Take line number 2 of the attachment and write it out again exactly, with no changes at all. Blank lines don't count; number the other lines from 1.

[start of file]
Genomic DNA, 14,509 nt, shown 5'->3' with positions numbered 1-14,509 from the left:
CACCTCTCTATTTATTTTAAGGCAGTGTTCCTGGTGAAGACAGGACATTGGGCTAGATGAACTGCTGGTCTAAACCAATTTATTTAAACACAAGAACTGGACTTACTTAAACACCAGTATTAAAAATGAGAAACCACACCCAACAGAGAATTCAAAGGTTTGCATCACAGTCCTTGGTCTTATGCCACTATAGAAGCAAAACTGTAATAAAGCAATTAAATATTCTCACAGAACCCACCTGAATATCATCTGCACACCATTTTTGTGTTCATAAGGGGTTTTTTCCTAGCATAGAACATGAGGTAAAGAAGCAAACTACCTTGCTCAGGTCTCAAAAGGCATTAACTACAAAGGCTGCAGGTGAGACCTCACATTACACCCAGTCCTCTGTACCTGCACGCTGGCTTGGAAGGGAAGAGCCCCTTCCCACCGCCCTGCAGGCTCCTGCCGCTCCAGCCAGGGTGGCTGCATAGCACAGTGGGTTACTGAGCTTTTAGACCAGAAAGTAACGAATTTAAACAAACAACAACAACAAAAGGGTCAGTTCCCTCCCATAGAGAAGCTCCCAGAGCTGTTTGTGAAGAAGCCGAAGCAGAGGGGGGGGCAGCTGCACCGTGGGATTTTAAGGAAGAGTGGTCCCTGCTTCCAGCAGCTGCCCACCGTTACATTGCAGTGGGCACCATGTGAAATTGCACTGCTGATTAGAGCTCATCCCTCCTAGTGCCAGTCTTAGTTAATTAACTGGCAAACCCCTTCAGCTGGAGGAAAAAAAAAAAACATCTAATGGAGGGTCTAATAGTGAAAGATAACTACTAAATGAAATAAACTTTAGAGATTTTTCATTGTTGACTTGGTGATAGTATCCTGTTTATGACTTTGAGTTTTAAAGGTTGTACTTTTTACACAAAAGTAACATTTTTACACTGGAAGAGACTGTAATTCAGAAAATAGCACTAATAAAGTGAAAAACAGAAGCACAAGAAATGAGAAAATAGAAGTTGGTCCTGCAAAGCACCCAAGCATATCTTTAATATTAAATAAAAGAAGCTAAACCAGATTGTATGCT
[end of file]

CACCTCTCTATTTATTTTAAGGCAGTGTTCCTGGTGAAGACAGGACATTGGGCTAGATGAACTGCTGGTCTAAACCAATTTATTTAAACACAAGAACTGGACTTACTTAAACACCAGTATTAAAAATGAGAAACCACACCCAACAGAGAATTCAAAGGTTTGCATCACAGTCCTTGGTCTTATGCCACTATAGAAGCAAAACTGTAATAAAGCAATTAAATATTCTCACAGAACCCACCTGAATATCATCTGCACACCATTTTTGTGTTCATAAGGGGTTTTTTCCTAGCATAGAACATGAGGTAAAGAAGCAAACTACCTTGCTCAGGTCTCAAAAGGCATTAACTACAAAGGCTGCAGGTGAGACCTCACATTACACCCAGTCCTCTGTACCTGCACGCTGGCTTGGAAGGGAAGAGCCCCTTCCCACCGCCCTGCAGGCTCCTGCCGCTCCAGCCAGGGTGGCTGCATAGCACAGTGGGTTACTGAGCTTTTAGACCAGAAAGTAACGAATTTAAACAAACAACAACAACAAAAGGGTCAGTTCCCTCCCATAGAGAAGCTCCCAGAGCTGTTTGTGAAGAAGCCGAAGCAGAGGGGGGGGCAGCTGCACCGTGGGATTTTAAGGAAGAGTGGTCCCTGCTTCCAGCAGCTGCCCACCGTTACATTGCAGTGGGCACCATGTGAAATTGCACTGCTGATTAGAGCTCATCCCTCCTAGTGCCAGTCTTAGTTAATTAACTGGCAAACCCCTTCAGCTGGAGGAAAAAAAAAAAACATCTAATGGAGGGTCTAATAGTGAAAGATAACTACTAAATGAAATAAACTTTAGAGATTTTTCATTGTTGACTTGGTGATAGTATCCTGTTTATGACTTTGAGTTTTAAAGGTTGTACTTTTTACACAAAAGTAACATTTTTACACTGGAAGAGACTGTAATTCAGAAAATAGCACTAATAAAGTGAAAAACAGAAGCACAAGAAATGAGAAAATAGAAGTTGGTCCTGCAAAGCACCCAAGCATATCTTTAATATTAAATAAAAGAAGCTAAACCAGATTGTATGCT